Isolation of lipid rafts. A modification of the method of Brown et al. was used to isolate lipid rafts (42). Confluent monolayers of 16HBE cells were grown in 150-mm dishes and were exposed to S. aureus RN6390 (1 ∞ 108 CFU/ml) for 1 hour and/or filipin 20 ∝g/ml for 30 minutes prior to bacterial stimulation. The cells were washed with cold PBS and lysed with 1% Triton X-100 in TNE buffer (25 mM TrisCl, pH 7.5, 150 mM NaCl, and 5 mM EDTA) plus protease inhibitors for 20 minutes on ice. Lysed cells were harvested and homogenized with a loose-fitting then a tight-fitting Dounce homogenizer. Whole cells and nuclei were removed by centrifugation at 3,000 g for 8 minutes. An equal volume of 80% sucrose in TNE was added to the supernatant. This 40% layer was overlaid with 30% and 4% sucrose in TNE to form a discontinuous gradient. Samples were centrifuged at 285,000 g for 24 hours at 4°C and 1-ml fractions were collected. Protein concentrations were determined using a Micro BCA Protein Assay Kit (Pierce) and 5 ∝g was run on a 4–12% bis-Tris NuPAGE gel with MES buffer (Invitrogen). After transfer to PVDF Immobilon-P (Millipore), blots were incubated in 5% skim milk blocking solution for 1 hour at room temperature for Western hybridization. Horseradish peroxidase–conjugated anti-rabbit, anti-goat, or anti-mouse IgG (Santa Cruz Biotechnology Inc.) and Western Lightning Chemiluminescence Reagent Plus (Perkin Elmer Life Sciences, Boston, Massachusetts, USA) or Femto SuperSignal (Pierce) were used for visualization.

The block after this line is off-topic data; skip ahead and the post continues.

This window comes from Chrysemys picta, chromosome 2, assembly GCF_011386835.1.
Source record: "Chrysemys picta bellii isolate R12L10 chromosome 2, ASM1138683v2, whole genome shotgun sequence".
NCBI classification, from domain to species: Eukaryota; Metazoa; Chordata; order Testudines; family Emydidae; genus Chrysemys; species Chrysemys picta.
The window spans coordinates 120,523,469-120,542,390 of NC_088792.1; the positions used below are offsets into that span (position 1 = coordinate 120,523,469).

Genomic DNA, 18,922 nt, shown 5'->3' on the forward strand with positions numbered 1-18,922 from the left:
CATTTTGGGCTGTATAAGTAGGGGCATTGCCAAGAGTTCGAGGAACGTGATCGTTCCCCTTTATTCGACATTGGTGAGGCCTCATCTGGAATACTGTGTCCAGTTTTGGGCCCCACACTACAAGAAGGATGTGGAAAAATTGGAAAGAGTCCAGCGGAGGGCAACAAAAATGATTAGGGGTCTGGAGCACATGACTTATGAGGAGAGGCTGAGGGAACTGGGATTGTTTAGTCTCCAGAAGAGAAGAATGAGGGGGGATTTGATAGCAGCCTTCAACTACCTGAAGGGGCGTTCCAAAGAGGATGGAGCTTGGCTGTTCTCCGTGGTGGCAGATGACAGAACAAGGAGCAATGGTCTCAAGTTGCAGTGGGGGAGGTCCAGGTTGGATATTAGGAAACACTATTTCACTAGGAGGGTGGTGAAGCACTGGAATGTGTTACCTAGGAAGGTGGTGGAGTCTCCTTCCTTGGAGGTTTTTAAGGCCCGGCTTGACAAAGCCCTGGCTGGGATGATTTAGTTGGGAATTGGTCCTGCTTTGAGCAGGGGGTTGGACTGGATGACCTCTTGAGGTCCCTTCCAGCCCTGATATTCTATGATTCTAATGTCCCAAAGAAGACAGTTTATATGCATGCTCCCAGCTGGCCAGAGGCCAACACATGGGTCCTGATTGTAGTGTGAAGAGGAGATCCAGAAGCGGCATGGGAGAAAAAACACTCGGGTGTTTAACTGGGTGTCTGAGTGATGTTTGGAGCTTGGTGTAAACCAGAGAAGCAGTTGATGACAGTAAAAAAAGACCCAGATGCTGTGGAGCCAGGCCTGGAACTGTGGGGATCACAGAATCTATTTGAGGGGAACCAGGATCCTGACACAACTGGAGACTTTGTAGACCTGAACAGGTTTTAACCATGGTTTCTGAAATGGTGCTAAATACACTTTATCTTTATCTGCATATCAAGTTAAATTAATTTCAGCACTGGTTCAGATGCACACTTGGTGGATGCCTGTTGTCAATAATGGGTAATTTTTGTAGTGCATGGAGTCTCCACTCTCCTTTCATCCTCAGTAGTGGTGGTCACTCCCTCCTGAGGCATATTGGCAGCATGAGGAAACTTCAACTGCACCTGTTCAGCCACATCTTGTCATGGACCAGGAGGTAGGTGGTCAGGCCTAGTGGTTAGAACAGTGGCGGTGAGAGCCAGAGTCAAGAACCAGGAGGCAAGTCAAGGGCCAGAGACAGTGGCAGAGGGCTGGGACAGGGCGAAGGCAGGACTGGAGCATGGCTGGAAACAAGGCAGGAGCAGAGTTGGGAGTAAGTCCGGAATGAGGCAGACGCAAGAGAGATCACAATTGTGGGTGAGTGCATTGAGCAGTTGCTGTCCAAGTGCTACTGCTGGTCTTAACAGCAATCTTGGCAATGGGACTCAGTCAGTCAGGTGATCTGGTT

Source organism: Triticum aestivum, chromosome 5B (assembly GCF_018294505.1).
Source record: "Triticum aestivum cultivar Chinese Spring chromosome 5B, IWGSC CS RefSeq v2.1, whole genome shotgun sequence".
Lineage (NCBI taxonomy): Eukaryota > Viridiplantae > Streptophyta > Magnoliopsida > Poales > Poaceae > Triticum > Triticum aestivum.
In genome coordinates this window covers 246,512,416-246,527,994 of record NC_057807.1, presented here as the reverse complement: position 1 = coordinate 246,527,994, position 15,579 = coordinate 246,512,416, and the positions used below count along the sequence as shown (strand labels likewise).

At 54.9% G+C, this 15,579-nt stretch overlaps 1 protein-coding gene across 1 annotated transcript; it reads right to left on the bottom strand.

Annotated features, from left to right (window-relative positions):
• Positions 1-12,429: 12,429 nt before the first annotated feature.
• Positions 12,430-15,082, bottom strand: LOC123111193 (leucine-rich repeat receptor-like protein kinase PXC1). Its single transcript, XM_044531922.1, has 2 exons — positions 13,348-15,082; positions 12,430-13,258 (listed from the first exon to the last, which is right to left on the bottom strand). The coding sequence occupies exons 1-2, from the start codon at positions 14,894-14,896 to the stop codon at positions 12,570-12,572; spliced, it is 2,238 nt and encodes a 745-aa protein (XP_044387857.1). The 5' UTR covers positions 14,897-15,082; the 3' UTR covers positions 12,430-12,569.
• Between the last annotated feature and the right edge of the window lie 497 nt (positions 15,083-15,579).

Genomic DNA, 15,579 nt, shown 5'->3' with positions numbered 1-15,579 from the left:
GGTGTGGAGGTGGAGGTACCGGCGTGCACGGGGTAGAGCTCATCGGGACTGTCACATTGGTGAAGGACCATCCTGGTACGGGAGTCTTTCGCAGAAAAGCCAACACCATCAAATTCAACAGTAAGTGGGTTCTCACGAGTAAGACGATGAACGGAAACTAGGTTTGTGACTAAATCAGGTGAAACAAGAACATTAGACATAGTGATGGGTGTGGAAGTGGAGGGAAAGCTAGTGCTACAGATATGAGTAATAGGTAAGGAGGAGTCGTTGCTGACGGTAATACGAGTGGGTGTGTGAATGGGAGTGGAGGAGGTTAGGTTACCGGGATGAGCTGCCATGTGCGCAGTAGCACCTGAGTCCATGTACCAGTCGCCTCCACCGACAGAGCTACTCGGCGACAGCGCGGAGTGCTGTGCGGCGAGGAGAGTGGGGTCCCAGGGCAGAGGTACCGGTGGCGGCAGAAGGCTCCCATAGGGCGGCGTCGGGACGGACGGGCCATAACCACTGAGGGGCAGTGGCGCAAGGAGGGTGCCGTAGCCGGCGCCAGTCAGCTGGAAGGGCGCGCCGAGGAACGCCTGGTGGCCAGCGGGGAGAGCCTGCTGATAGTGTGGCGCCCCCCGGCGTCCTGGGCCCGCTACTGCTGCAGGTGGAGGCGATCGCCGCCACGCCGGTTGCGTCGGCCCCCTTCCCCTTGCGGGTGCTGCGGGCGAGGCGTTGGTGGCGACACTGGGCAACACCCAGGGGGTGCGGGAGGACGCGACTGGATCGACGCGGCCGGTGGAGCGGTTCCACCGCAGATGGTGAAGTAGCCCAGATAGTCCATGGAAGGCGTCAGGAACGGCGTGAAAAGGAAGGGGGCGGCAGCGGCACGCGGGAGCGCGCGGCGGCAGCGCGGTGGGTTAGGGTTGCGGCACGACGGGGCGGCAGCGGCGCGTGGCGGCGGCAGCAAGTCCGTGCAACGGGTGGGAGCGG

Flow cytometry. P. aeruginosa PAO1 or S. aureus RN6390 (1 ∞ 108 CFU/ml), anti-asialoGM1, Pam3Cys-Ser-Lys4, or LPS was added to 16HBE cells or primary cells harvested from HNPs and cells were incubated at 37°C for 1 hour, then the stimuli were removed with three to four PBS washes. After cells were incubated with 5% normal serum blocking solution for 15 minutes, primary antibodies were added for 1 hour at room temperature, and Alexa Fluor 488–conjugated secondary antibodies were added for 30 minutes, then samples were washed and incubated with HBSS plus 0.02% EGTA. Detached cells were removed and fixed in 1% paraformaldehyde. Cells were stored overnight at 4°C and then analyzed with a Becton Dickinson FACSCalibur using CellQuest software.

Acknowledgments

This work was funded by NIH grants RO1 DK39693 and HL56194 and the Cystic Fibrosis Foundation. We thank Kristy Brown for technical assistance with electron microscopy and the Herbert Irving Optical Microscopy facility at Columbia University.

Footnotes

Nonstandard abbreviations used: cystic fibrosis (CF); dominant negative (DN); gangliotetraosylceramide (Galβ1,2GalNAcβ1,4Galβ1,4Glcβ1,1Cer) (asialoGM1); human nasal polyp (HNP); interleukin-1 receptor–activated kinase-1 (IRAK-1); myeloid differentiation protein (MyD88); TNF receptor–associated factor 6 (TRAF6); Toll-like receptor (TLR).

Conflict of interest: The authors have declared that no conflict of interest exists.